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      Improved coverage and timing of childhood vaccinations in two post-Soviet countries, Armenia and Kyrgyzstan

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          Abstract

          Background

          Timing of childhood vaccinations has received close attention in many countries. Little is known about the trends in correctly timed vaccination in former Soviet countries. We examined trends in vaccination coverage and correct timing of vaccination in two post-Soviet countries, Armenia and Kyrgyzstan, and analyzed factors associated with delayed vaccinations.

          Methods

          We used data from the Demographic and Health Surveys; the surveys were conducted in 2000 ( n = 1726), 2005 ( n = 1430) and 2010 ( n = 1473) in Armenia and in 1997 ( n = 1127) and 2012 ( n = 4363) in Kyrgyzstan. We applied the Kaplan-Meier method to estimate age-specific vaccination coverage with diphtheria, tetanus and pertussis (DTP) vaccine and a measles-containing vaccine (MCV). A Cox proportional hazard regression with shared frailty was used to examine factors associated with delayed vaccinations.

          Results

          Vaccination coverage for all three doses of the DTP vaccine increased in Armenia from 92 % in 2000 to 96 % in 2010. In Kyrgyzstan, DTP coverage was 96 % and 97 % in 1997 and 2012, respectively. Vaccination coverage for MCV increased from 89 % (Armenia, 2000) and 93 % (Kyrgyzstan, 1997) to 97 % (Armenia, 2010) and 98 % (Kyrgyzstan, 2012). The proportion of children with correctly timed vaccinations increased over time for all examined vaccinations in both countries. For example, the proportion of children in Armenia with correctly timed first DTP dose (DTP1) increased from 46 % (2000) to 66 % (2010). In Kyrgyzstan, the proportion of correctly timed DTP1 increased from 75 % (1997) to 87 % (2012). In Armenia, delays in the third DTP dose (DTP3) and MCV vaccinations were less likely to occur in the capital, whereas in Kyrgyzstan DTP3 and MCV start was delayed in the capital compared to other regions of the country. Also, in Armenia living in urban areas was associated with delayed vaccinations.

          Conclusions

          Vaccination coverage and timing of vaccination improved over the last years in both countries. Further efforts are needed to reduce regional differences in timely vaccinations.

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          Most cited references 31

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          Timeliness of childhood vaccinations in the United States: days undervaccinated and number of vaccines delayed.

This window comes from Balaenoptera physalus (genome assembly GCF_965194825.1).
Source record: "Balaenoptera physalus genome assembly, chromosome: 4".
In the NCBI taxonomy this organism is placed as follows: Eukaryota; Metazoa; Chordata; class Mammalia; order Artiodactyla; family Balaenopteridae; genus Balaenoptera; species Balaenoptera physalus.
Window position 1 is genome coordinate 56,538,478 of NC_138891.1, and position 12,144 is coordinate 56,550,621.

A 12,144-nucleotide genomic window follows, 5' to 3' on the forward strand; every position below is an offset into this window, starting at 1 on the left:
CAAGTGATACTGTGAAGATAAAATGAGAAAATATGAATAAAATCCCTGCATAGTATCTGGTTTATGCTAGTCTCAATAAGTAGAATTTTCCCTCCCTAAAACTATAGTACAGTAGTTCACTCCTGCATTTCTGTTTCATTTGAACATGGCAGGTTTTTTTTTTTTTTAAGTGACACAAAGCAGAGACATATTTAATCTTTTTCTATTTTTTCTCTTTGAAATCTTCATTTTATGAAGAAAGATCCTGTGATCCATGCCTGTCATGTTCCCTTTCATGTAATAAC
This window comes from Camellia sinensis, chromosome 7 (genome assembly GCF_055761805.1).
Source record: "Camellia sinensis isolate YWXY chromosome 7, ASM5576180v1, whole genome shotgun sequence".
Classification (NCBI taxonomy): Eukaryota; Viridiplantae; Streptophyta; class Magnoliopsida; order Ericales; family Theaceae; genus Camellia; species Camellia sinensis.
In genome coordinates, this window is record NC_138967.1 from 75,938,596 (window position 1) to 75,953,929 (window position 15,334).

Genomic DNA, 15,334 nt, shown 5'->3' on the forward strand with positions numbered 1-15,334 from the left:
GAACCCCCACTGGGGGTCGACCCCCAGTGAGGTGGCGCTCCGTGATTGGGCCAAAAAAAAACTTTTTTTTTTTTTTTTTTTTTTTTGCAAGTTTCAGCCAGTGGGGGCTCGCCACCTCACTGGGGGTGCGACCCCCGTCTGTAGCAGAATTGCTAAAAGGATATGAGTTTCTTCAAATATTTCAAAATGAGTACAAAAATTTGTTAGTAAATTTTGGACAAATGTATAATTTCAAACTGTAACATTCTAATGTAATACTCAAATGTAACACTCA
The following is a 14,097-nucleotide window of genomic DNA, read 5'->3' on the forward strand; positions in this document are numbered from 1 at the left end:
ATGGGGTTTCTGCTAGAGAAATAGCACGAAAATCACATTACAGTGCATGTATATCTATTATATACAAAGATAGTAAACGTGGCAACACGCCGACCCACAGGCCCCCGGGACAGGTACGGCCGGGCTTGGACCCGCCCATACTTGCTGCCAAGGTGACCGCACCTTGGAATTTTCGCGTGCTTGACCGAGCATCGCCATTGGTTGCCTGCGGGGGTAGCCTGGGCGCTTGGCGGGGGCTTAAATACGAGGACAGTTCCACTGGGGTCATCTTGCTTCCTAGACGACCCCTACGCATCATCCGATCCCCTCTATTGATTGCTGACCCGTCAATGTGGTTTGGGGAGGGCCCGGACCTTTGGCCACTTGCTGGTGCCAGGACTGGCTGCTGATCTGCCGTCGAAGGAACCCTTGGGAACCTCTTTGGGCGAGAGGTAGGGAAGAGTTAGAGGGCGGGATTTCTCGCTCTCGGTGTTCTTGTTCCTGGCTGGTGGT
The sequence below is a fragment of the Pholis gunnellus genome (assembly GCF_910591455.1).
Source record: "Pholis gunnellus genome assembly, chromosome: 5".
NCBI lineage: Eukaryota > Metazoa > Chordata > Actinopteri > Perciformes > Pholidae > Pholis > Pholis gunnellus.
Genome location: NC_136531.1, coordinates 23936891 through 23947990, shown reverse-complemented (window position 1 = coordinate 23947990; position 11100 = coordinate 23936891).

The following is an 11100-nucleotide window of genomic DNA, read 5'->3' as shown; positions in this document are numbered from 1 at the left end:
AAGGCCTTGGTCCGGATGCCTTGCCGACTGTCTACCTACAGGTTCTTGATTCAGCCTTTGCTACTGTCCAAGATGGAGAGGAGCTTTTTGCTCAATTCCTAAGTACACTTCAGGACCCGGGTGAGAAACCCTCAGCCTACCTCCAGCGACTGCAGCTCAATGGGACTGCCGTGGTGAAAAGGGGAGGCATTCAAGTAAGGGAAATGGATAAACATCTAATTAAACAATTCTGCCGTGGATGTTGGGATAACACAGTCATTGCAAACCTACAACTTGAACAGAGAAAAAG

Only 18% of children in the United States receive all vaccinations at the recommended times or acceptably early. To determine the extent of delay of vaccination during the first 24 months of life. The 2003 National Immunization Survey was conducted by random-digit dialing of households and mailings to vaccination providers to estimate vaccination coverage rates for US children aged 19 to 35 months. Data for this study were limited to 14,810 children aged 24 to 35 months. Cumulative days undervaccinated during the first 24 months of life for each of 6 vaccines (diphtheria and tetanus toxoids and acellular pertussis; poliovirus; measles, mumps, and rubella; Haemophilus influenzae type b; hepatitis B; and varicella) and all vaccines combined, number of late vaccines, and risk factors for severe delay of vaccination. Children were undervaccinated a mean of 172 days (median, 126 days) for all vaccines combined during their first 24 months of life. Approximately 34% were undervaccinated for less than 1 month and 29% for 1 to 6 months, while 37% were undervaccinated for more than 6 months. Vaccine-specific undervaccination of more than 6 months ranged from 9% for poliovirus vaccine to 21% for Haemophilus influenzae type b vaccine. An estimated 25% of children had delays in receipt of 4 or more of the 6 vaccines. Approximately 21% of children were severely delayed (undervaccinated for more than 6 months and for > or vaccines). Factors associated with severe delay included having a mother who was unmarried or who did not have a college degree, living in a household with 2 or more children, being non-Hispanic black, having 2 or more vaccination providers, and using public vaccination provider(s). More than 1 in 3 children were undervaccinated for more than 6 months during their first 24 months of life and 1 in 4 children were delayed for at least 4 vaccines. Standard measures of vaccination coverage mask substantial shortfalls in ensuring that recommendations are followed regarding age at vaccination throughout the first 24 months of life.